Homes on the market in the Kansas City metro area are selling for an average of 99.2 percent of the original list price. That’s a 0.2 percent increase from November 2020. Days on the market decreased to only 24 days—compared to 34 days just one short year ago. Supply from the same time last year decreased: 38.5 percent for existing homes, and 6.5 percent for new homes, for an average of 28.6 percent.

With that said, there are many more homes available than there were in early spring. The total number of homes on the market increased from 2,515 in March, to 3,499 homes in June, with the November home inventory standing at 3,959. This is still only a 1.0-month supply of homes on the market, but we are seeing inventory and supply gradually gain more ground.



The majority of the Kansas City metro is still in a seller’s market, but not all areas are alike. Exact data varies from county to county, and for different home prices. Always consult with your agent for personalized information! Email Miles Rost or Nicole Laufenberg with questions about the market in your current or future neighborhood. You can also call us at 913-451-4888.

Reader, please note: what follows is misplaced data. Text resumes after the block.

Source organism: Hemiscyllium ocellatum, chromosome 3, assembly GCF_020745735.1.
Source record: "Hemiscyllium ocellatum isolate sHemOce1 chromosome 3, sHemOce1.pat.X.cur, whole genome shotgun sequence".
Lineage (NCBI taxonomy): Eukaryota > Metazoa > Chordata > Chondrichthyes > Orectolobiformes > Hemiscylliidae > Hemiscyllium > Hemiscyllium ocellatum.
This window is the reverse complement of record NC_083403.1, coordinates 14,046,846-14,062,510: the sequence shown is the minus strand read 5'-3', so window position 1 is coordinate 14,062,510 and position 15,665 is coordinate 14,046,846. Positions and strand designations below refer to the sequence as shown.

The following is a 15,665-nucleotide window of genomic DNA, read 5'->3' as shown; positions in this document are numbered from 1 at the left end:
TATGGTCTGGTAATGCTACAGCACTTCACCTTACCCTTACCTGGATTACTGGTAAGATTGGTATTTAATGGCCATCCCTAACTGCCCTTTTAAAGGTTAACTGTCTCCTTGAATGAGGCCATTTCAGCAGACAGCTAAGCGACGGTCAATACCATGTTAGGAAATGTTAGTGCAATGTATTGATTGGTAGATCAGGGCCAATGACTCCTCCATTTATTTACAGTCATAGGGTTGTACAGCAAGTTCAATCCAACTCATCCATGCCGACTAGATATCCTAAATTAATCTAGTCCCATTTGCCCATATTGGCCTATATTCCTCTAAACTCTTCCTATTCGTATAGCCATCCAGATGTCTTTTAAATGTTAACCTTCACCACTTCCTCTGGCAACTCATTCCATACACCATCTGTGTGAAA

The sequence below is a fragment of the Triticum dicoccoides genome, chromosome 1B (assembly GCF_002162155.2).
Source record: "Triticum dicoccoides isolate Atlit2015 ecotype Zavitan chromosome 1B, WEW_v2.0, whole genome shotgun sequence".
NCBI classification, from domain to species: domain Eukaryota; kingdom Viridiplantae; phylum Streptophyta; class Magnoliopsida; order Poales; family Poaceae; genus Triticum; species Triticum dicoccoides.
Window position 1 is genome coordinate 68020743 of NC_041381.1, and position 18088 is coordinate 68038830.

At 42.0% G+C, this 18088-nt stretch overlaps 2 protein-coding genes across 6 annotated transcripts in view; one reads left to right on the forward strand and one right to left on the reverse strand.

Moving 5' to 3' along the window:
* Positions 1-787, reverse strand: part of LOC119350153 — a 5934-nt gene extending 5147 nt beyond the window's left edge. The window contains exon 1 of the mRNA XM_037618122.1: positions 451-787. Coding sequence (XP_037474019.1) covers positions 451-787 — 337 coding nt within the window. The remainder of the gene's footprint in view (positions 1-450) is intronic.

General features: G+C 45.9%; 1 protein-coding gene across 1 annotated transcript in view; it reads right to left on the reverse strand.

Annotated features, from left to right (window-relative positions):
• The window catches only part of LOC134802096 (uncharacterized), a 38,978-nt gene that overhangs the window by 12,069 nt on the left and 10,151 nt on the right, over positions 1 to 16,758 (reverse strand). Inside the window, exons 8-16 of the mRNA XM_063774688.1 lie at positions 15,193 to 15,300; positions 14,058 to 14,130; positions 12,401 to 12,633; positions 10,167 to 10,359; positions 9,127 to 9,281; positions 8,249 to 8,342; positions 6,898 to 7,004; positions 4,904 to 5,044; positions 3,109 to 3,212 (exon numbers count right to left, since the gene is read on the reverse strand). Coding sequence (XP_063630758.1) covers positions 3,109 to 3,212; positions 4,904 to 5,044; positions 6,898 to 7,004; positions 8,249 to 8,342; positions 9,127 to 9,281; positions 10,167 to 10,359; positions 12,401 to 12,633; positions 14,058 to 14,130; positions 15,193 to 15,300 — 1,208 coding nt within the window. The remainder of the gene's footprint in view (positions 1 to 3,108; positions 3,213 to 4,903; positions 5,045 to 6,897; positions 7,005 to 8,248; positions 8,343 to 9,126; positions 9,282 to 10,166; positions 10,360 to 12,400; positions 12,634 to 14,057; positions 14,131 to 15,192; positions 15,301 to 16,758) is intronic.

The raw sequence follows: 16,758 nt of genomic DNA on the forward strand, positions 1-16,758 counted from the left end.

The economy is improving, unemployment is falling, and the U.S. real estate market remains strong as we head into the holiday season, a period when activity typically slows as people take time to travel, celebrate, and spend time with loved ones. Although the market is not as frenetic as was seen earlier this year, buyer demand is high, bolstered by attractive mortgage rates and a low supply of inventory.

The most recent data from the National Association of REALTORS® reports the median single-family existing home sales price rose 16% in the third quarter of this year to $363,700, with all four regions of the country experiencing double-digit price growth. In new construction, builder confidence increased in November, surpassing analyst expectations and rising to 83 on the National Association of Home Builders (NAHB)/Wells Fargo Housing Market Index (HMI), the highest level since spring, despite persistent labor and supply chain challenges and a shortage of available lots.


All stats and information courtesy of KCRAR – the Kansas City Regional Association of Realtors®.